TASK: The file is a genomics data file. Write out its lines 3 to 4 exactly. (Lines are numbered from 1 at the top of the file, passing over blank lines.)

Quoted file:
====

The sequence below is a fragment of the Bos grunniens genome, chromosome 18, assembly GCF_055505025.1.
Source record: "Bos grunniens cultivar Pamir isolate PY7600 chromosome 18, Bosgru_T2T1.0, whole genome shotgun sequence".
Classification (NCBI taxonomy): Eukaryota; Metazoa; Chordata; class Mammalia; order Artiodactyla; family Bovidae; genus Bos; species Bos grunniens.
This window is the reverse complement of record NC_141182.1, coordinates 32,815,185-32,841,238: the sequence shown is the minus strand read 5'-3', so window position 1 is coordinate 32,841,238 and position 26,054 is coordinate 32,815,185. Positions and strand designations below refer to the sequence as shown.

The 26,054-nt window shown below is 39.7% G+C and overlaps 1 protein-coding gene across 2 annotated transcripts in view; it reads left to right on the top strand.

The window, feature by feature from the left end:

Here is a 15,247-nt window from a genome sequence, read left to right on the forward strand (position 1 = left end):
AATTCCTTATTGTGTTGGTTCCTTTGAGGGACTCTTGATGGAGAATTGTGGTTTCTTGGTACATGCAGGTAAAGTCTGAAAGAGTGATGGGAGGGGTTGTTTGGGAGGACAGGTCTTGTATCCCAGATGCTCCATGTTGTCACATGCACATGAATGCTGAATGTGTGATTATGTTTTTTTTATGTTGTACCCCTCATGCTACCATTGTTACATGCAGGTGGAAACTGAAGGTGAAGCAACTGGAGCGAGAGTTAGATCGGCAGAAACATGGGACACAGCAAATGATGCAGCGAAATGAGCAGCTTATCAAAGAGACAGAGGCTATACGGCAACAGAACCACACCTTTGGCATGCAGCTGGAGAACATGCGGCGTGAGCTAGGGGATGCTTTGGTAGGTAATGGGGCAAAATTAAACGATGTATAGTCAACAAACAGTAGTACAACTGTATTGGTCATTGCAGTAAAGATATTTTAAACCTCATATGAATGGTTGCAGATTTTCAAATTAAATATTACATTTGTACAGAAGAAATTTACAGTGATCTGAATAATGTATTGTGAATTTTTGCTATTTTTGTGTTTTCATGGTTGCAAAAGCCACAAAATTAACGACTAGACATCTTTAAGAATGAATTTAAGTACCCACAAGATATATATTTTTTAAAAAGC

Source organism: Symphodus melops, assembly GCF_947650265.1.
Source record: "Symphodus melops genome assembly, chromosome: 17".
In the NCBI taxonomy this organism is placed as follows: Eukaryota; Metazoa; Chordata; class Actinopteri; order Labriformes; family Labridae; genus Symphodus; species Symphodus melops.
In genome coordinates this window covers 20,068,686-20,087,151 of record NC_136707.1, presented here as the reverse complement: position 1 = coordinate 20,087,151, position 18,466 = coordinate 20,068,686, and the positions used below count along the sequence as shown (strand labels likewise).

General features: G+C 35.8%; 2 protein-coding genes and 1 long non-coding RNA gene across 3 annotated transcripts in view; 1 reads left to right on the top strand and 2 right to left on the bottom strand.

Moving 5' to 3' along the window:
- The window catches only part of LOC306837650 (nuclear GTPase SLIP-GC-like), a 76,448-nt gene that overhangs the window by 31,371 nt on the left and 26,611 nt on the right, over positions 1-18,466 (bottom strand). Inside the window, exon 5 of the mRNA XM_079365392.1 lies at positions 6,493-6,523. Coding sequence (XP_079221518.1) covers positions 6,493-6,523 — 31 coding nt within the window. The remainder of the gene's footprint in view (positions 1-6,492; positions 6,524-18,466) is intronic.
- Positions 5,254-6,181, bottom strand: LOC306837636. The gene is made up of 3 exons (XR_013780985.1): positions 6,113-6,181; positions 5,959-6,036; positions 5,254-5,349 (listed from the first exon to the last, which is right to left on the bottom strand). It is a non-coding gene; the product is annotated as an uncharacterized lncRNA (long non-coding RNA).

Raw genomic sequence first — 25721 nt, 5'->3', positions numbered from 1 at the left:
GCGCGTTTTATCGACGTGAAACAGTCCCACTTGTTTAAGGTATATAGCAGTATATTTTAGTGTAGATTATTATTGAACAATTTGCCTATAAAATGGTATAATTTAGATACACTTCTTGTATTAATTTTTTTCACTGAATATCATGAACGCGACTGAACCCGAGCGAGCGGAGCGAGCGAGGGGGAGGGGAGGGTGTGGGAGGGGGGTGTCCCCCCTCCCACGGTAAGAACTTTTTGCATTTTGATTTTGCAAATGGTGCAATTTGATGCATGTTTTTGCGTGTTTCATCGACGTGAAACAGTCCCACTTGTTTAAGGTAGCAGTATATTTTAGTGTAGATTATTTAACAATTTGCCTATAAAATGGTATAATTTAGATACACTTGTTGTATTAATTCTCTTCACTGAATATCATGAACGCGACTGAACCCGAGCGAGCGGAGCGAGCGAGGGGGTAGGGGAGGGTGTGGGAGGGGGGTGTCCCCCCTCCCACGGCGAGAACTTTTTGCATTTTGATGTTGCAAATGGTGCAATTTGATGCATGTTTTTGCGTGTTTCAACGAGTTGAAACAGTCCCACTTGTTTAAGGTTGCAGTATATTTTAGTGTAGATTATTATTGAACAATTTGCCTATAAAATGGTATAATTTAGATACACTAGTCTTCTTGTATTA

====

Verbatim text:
Classification (NCBI taxonomy): Eukaryota; Metazoa; Chordata; class Mammalia; order Artiodactyla; family Bovidae; genus Bos; species Bos grunniens.
This window is the reverse complement of record NC_141182.1, coordinates 32,815,185-32,841,238: the sequence shown is the minus strand read 5'-3', so window position 1 is coordinate 32,841,238 and position 26,054 is coordinate 32,815,185. Positions and strand designations below refer to the sequence as shown.